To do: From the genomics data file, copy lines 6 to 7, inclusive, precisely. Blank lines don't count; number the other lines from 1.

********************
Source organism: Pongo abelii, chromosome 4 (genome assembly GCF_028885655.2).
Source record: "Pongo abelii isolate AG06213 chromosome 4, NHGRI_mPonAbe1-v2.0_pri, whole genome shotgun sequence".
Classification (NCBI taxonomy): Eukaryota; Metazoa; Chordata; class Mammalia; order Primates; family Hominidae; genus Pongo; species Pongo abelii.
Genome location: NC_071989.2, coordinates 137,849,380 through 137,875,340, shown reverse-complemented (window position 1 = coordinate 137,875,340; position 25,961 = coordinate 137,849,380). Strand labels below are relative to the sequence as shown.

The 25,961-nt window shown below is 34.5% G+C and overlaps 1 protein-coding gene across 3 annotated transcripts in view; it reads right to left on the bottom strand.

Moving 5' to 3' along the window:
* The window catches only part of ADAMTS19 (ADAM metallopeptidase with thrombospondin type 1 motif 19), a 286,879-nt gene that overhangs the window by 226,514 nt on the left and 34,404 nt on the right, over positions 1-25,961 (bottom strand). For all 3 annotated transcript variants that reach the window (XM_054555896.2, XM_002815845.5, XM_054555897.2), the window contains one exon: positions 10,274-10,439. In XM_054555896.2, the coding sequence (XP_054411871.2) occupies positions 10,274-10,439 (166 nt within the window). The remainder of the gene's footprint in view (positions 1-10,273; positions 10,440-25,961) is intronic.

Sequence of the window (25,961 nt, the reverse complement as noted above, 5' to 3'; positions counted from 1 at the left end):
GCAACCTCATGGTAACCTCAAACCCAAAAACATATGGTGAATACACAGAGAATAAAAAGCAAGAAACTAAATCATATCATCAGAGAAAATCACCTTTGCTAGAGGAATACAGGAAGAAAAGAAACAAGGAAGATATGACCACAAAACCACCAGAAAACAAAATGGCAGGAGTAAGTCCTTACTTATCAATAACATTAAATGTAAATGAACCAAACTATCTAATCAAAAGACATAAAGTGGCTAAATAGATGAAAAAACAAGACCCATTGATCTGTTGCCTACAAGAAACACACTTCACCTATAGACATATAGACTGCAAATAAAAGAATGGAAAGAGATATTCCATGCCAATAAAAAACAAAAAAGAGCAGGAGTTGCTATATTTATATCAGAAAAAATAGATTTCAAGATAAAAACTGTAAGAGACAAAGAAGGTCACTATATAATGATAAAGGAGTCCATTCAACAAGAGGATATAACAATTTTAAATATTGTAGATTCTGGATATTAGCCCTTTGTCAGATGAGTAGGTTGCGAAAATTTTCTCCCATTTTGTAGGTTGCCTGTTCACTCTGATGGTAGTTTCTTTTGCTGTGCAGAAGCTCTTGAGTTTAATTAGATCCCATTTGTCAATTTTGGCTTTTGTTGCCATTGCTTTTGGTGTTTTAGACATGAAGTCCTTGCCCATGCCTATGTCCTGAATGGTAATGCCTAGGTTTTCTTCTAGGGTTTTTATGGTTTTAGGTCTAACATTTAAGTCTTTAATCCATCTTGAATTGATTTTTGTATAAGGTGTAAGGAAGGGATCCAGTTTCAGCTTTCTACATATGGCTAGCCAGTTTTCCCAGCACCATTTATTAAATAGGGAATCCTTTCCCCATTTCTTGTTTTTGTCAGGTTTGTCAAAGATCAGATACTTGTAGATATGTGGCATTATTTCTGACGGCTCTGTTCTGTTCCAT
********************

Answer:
Moving 5' to 3' along the window:
* The window catches only part of ADAMTS19 (ADAM metallopeptidase with thrombospondin type 1 motif 19), a 286,879-nt gene that overhangs the window by 226,514 nt on the left and 34,404 nt on the right, over positions 1-25,961 (bottom strand). For all 3 annotated transcript variants that reach the window (XM_054555896.2, XM_002815845.5, XM_054555897.2), the window contains one exon: positions 10,274-10,439. In XM_054555896.2, the coding sequence (XP_054411871.2) occupies positions 10,274-10,439 (166 nt within the window). The remainder of the gene's footprint in view (positions 1-10,273; positions 10,440-25,961) is intronic.